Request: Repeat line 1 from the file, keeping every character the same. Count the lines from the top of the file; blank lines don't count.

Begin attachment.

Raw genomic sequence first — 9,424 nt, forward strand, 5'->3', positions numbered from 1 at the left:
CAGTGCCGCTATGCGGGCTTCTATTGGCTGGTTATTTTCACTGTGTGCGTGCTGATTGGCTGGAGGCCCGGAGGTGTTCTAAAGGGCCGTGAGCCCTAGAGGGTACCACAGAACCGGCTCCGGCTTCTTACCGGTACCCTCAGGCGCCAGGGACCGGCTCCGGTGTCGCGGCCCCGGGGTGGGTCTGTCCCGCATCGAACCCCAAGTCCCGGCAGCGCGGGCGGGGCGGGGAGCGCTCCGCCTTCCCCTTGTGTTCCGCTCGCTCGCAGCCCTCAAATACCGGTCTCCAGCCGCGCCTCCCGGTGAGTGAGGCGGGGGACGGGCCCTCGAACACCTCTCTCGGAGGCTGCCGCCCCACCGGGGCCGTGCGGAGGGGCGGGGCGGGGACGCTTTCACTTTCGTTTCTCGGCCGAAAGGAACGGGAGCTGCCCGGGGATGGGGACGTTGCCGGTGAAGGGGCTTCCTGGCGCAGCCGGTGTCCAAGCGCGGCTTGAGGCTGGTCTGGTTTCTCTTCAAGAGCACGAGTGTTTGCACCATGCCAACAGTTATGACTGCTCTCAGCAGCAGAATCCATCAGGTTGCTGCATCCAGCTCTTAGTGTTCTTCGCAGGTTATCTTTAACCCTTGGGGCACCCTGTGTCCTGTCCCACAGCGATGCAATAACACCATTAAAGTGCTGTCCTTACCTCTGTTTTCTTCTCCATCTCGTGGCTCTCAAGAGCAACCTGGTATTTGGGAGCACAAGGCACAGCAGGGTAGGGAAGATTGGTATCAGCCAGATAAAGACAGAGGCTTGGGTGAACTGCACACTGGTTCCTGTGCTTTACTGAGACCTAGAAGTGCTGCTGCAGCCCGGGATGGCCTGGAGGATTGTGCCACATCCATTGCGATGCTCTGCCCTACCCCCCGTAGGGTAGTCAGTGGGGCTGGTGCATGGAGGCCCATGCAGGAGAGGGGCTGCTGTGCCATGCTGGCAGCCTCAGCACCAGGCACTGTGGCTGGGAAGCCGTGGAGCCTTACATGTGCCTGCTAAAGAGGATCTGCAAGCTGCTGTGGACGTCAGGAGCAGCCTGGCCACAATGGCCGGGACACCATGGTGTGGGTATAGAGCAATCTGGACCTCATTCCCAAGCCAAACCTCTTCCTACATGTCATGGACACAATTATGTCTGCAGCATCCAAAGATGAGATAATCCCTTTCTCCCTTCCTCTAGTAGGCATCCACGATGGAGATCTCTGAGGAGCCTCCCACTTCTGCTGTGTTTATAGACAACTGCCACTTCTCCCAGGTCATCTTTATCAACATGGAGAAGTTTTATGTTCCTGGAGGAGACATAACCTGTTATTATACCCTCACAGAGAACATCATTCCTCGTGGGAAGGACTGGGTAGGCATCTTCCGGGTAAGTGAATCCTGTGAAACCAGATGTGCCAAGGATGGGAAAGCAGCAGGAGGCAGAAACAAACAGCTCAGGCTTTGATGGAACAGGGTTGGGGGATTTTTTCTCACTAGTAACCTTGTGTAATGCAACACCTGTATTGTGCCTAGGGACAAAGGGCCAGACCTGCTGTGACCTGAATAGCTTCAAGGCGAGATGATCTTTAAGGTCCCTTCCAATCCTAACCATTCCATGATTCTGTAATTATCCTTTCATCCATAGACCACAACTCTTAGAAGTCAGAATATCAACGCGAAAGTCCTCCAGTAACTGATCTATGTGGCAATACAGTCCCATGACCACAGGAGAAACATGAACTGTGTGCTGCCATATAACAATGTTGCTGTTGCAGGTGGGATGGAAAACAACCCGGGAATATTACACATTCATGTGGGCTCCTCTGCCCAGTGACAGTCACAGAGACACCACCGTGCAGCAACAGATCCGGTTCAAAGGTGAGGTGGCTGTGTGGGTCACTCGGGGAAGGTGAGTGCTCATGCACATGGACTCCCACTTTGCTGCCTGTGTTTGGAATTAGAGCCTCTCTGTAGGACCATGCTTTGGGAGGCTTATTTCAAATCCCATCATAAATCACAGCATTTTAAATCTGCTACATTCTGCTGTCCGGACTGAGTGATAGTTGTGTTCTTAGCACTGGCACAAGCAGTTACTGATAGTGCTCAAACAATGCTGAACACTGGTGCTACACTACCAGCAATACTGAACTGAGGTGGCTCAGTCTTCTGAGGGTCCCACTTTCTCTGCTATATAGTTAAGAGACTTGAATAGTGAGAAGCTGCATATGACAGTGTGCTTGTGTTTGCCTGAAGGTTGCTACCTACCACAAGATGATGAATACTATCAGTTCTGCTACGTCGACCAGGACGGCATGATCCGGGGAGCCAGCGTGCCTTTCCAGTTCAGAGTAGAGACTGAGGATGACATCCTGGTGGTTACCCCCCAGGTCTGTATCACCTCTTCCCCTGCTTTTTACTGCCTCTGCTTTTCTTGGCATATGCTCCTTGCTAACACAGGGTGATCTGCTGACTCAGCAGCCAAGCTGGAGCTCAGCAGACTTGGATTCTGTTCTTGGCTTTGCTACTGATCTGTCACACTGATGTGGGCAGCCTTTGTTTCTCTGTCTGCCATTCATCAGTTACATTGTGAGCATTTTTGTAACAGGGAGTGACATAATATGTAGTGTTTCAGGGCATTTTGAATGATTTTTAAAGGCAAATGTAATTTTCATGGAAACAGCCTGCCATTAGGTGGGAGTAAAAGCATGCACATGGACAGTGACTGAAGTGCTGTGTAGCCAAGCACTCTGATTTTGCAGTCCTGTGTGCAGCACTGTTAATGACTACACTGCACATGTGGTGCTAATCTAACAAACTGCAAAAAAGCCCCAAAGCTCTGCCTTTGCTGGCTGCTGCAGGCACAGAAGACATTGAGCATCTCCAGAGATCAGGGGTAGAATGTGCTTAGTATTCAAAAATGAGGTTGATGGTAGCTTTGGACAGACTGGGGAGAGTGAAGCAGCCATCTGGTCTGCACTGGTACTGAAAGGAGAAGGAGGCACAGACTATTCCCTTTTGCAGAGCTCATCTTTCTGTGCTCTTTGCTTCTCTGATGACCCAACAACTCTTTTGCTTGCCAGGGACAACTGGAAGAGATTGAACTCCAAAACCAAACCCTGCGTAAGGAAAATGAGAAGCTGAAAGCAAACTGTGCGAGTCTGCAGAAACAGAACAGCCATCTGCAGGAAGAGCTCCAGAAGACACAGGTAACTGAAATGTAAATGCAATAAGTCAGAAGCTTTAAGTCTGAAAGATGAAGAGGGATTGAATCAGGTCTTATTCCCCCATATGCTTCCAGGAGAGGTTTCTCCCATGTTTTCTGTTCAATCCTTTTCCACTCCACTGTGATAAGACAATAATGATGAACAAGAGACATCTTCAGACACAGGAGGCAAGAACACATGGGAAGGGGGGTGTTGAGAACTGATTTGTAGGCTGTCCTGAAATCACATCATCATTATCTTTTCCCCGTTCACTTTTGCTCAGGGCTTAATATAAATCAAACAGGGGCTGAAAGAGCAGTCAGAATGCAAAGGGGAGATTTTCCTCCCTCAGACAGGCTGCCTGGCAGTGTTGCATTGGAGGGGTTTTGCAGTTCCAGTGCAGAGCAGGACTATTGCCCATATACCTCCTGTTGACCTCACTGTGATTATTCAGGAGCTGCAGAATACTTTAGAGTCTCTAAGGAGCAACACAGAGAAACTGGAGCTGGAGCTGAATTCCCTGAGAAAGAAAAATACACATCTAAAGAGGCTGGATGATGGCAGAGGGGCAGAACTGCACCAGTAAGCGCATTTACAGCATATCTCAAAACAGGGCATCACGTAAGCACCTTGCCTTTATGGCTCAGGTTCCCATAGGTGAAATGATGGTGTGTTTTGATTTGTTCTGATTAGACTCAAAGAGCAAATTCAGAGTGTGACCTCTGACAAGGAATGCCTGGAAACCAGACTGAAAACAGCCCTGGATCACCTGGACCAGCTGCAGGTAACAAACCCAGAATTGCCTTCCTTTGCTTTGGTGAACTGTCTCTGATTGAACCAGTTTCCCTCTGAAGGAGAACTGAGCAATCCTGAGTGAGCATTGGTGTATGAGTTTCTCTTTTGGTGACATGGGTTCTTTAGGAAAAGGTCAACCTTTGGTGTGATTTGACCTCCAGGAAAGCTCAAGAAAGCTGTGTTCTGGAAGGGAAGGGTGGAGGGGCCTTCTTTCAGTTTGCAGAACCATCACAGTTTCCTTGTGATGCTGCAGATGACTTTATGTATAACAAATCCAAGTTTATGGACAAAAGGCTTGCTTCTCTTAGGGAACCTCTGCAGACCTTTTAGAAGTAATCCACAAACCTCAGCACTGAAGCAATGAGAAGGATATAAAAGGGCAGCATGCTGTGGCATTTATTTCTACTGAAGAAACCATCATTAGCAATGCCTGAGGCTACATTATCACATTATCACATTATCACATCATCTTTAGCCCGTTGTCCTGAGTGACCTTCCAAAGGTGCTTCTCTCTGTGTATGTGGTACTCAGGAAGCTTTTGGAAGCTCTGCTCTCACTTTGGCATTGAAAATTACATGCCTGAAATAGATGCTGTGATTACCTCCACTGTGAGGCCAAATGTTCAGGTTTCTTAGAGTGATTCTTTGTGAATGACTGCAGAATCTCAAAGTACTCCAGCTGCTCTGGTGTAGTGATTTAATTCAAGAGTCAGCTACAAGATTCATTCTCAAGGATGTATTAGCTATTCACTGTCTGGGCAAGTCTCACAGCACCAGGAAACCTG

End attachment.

Raw genomic sequence first — 9,424 nt, forward strand, 5'->3', positions numbered from 1 at the left: